So the Adani mine has been stopped due to its possible impact on an endangered subspecies, rather than an endangered species. Or has it?
A species is defined as the largest group of organisms in which any two individuals can produce fertile offspring by sexual reproduction. The term subspecies refers to one of two or more populations of a species living in different subdivisions of the species’ range and varying from one another by morphological characteristics. The case for protecting a subspecies, because it has a white rump rather than a black rump, is obviously not as strong as protecting a whole species.
But even the status of these subspecies is at issue. The Handbook of the Birds of the World simply refers to them as races:
Race atropygialis has been considered a distinct species on morphological grounds, but the two forms intergrade over a broad area, are nearly identical in song and display behaviour, and in mixed aviaries show no tendency for assortative mating; in breeding experiments with captives, black rump colour dominant over white, and in some offspring black rump has some white feathers.
“Intergrade” means pass into another form by a series of intervening forms. One population fades into the other, in other words. The imposition of two subspecies on these two races is therefore highly discretionary—clearly why both the IUCN and The Handbook of the Birds of the World do not distinguish between the northern and southern populations and classify the finch as of least concern.
But maintaining they are distinct subspecies is politically useful, and expanding the threats to one race back up to the species as a whole in public discourse, as the Queensland DES has repeatedly done, constitutes a serious act of duplicity.
The political context for all this does little to reduce suspicion. Photographs of school children tweeted by Professor Wintle while attending a climate change rally in March 2018 holding a sign reading “I’ll stop farting if you stop burning coal” did little to convince Adani and its supporters that he brought objectivity to his task. Neither did his criticism of policy-makers in the Conversation in December 2018 for “continually” clearing patches of rural vegetation to make way for job-creating mines.
That the Queensland Environment Minister and Deputy Premier, Jackie Trad, held her seat narrowly from the Greens added important context. And the appointment in 2018 to a senior position in DES of Trad’s reported friend Dr Tim Seelig after a late application, accepted after being sent directly to the chair of the selection panel, did not help. Seelig previously headed the Queensland Conservation Council, and campaigned against LNP Premier Campbell Newman at the 2015 election while working for the Wilderness Society. He was somehow able to overcome the selection criterion that the appointee be “apolitical—both politically and advocacy related”. He was then preferred over more than fifty other applicants.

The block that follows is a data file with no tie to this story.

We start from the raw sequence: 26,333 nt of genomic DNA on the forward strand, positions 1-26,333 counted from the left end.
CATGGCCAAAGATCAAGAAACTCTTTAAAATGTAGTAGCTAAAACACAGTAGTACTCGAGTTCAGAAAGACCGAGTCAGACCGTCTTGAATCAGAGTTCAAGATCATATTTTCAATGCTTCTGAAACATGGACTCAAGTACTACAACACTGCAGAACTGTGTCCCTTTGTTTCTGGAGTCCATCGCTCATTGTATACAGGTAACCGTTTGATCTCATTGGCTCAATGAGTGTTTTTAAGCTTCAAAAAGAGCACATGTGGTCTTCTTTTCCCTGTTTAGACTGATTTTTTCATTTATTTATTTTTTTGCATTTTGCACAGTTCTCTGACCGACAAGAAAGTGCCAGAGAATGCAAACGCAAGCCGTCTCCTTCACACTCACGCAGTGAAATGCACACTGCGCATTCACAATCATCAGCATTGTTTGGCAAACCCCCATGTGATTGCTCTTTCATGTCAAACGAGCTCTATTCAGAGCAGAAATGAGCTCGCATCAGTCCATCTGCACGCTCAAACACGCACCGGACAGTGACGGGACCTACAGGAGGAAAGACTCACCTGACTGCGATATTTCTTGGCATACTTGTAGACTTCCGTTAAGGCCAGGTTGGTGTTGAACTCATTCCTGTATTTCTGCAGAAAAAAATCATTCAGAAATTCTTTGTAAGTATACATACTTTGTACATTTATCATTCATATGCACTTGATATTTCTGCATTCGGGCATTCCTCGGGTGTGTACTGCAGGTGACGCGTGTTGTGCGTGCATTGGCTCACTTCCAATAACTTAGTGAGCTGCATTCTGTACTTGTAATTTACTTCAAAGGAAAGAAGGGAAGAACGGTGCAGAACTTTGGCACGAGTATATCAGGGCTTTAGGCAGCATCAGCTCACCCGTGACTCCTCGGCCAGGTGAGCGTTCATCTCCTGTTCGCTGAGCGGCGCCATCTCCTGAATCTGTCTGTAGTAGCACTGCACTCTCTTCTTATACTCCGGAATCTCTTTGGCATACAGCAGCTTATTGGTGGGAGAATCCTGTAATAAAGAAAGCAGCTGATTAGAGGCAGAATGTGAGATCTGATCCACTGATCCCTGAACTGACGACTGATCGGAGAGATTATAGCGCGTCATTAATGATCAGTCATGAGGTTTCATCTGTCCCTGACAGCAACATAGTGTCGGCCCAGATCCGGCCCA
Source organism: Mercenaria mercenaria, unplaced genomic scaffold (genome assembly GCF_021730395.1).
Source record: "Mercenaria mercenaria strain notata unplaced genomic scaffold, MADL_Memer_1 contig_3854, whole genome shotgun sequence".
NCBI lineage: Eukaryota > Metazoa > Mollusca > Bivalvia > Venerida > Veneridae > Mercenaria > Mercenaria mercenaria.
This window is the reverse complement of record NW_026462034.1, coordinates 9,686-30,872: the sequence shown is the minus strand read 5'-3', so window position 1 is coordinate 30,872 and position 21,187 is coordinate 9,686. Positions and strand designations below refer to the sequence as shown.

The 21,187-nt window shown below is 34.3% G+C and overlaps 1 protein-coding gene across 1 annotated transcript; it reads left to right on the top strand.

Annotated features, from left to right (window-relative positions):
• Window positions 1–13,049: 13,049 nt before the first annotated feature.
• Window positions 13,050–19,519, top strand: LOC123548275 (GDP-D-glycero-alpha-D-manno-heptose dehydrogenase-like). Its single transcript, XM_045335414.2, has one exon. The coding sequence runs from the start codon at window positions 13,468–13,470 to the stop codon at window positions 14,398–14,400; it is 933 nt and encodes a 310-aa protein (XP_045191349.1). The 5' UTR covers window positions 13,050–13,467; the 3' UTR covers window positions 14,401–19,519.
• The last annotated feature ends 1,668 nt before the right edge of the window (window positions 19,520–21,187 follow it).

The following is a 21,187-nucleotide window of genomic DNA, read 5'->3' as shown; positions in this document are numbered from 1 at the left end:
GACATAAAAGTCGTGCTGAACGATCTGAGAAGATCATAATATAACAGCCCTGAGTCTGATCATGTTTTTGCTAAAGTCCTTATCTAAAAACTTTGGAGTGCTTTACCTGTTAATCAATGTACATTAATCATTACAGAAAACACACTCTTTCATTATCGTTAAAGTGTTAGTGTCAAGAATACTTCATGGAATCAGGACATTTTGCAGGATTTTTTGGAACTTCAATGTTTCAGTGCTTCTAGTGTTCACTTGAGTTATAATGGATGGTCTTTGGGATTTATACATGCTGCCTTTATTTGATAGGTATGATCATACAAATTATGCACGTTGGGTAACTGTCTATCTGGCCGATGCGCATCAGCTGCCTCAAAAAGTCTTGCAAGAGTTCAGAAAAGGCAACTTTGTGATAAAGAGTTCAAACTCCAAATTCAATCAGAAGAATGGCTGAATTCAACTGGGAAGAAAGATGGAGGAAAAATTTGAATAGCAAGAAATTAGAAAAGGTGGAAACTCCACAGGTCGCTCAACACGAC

The Adani case, bitterly fought in the courts and the political sphere, played a large part in the failure of the Labor Party to win the May 2019 federal election. The Queensland Labor government has since relaxed its concerns over the finch, and the Adani mine is now likely to be finally approved.
Any development proposal should be subjected to rigorous environmental scrutiny, including its impact on both endangered and non-endangered species, but the conduct of the Queensland government has bordered on the absurd. It did not, for example, require a review of the impact of a favoured road proposal near Townsville on the finch.
There will be lingering damage arising from this case, and not just to the regard by international investors of the desirability of Australia as a destination for their funds.
Science has been further damaged by the convenient use of an endangered race of black-throated finches—or at best a subspecies—to suggest that the whole species was at risk because of the Adani mine. Environmental sciences are widely viewed with suspicion, and this case has done little to salve such concerns.
The British anthropologist Mary Douglas once noted that public policy is almost never resolved one way or the other by some piece of scientific information, yet many scientists like to think that science will solve disputes. She added: “When science is used to arbitrate in these conditions, it eventually loses its independent status, and like other high priests who mix politics with ritual, finally disqualifies itself.”
Aynsley Kellow is Professor Emeritus of Government at the University of Tasmania.